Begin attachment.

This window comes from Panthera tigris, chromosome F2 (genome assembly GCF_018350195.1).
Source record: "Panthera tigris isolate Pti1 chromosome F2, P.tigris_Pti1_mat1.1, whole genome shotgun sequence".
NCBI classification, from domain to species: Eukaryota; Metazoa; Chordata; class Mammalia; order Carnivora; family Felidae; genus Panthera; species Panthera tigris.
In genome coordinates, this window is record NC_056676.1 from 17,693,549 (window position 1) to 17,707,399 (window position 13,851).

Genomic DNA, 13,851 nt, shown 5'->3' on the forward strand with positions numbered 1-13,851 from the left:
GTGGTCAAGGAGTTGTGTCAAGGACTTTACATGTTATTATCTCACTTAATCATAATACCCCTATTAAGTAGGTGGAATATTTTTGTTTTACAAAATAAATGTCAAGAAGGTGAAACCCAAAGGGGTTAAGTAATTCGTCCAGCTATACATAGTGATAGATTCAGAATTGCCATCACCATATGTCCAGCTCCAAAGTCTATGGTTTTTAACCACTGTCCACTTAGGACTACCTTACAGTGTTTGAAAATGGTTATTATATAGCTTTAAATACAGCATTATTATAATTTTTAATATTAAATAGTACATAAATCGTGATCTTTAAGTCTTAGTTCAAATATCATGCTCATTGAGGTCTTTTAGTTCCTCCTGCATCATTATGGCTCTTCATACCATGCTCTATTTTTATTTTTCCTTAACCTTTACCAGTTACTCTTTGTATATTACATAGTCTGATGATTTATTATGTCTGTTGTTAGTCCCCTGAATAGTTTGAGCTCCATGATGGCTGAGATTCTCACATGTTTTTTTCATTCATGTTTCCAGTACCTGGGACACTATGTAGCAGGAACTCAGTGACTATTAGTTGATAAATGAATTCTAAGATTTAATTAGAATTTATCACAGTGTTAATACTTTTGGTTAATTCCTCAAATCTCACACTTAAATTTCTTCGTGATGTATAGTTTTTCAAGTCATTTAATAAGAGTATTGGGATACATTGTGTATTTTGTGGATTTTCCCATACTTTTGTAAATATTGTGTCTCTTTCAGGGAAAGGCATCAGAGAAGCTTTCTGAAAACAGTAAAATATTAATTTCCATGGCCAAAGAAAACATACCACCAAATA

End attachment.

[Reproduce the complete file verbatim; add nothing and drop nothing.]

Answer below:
This window comes from Panthera tigris, chromosome F2 (genome assembly GCF_018350195.1).
Source record: "Panthera tigris isolate Pti1 chromosome F2, P.tigris_Pti1_mat1.1, whole genome shotgun sequence".
NCBI classification, from domain to species: Eukaryota; Metazoa; Chordata; class Mammalia; order Carnivora; family Felidae; genus Panthera; species Panthera tigris.
In genome coordinates, this window is record NC_056676.1 from 17,693,549 (window position 1) to 17,707,399 (window position 13,851).

Genomic DNA, 13,851 nt, shown 5'->3' on the forward strand with positions numbered 1-13,851 from the left:
GTGGTCAAGGAGTTGTGTCAAGGACTTTACATGTTATTATCTCACTTAATCATAATACCCCTATTAAGTAGGTGGAATATTTTTGTTTTACAAAATAAATGTCAAGAAGGTGAAACCCAAAGGGGTTAAGTAATTCGTCCAGCTATACATAGTGATAGATTCAGAATTGCCATCACCATATGTCCAGCTCCAAAGTCTATGGTTTTTAACCACTGTCCACTTAGGACTACCTTACAGTGTTTGAAAATGGTTATTATATAGCTTTAAATACAGCATTATTATAATTTTTAATATTAAATAGTACATAAATCGTGATCTTTAAGTCTTAGTTCAAATATCATGCTCATTGAGGTCTTTTAGTTCCTCCTGCATCATTATGGCTCTTCATACCATGCTCTATTTTTATTTTTCCTTAACCTTTACCAGTTACTCTTTGTATATTACATAGTCTGATGATTTATTATGTCTGTTGTTAGTCCCCTGAATAGTTTGAGCTCCATGATGGCTGAGATTCTCACATGTTTTTTTCATTCATGTTTCCAGTACCTGGGACACTATGTAGCAGGAACTCAGTGACTATTAGTTGATAAATGAATTCTAAGATTTAATTAGAATTTATCACAGTGTTAATACTTTTGGTTAATTCCTCAAATCTCACACTTAAATTTCTTCGTGATGTATAGTTTTTCAAGTCATTTAATAAGAGTATTGGGATACATTGTGTATTTTGTGGATTTTCCCATACTTTTGTAAATATTGTGTCTCTTTCAGGGAAAGGCATCAGAGAAGCTTTCTGAAAACAGTAAAATATTAATTTCCATGGCCAAAGAAAACATACCACCAAATA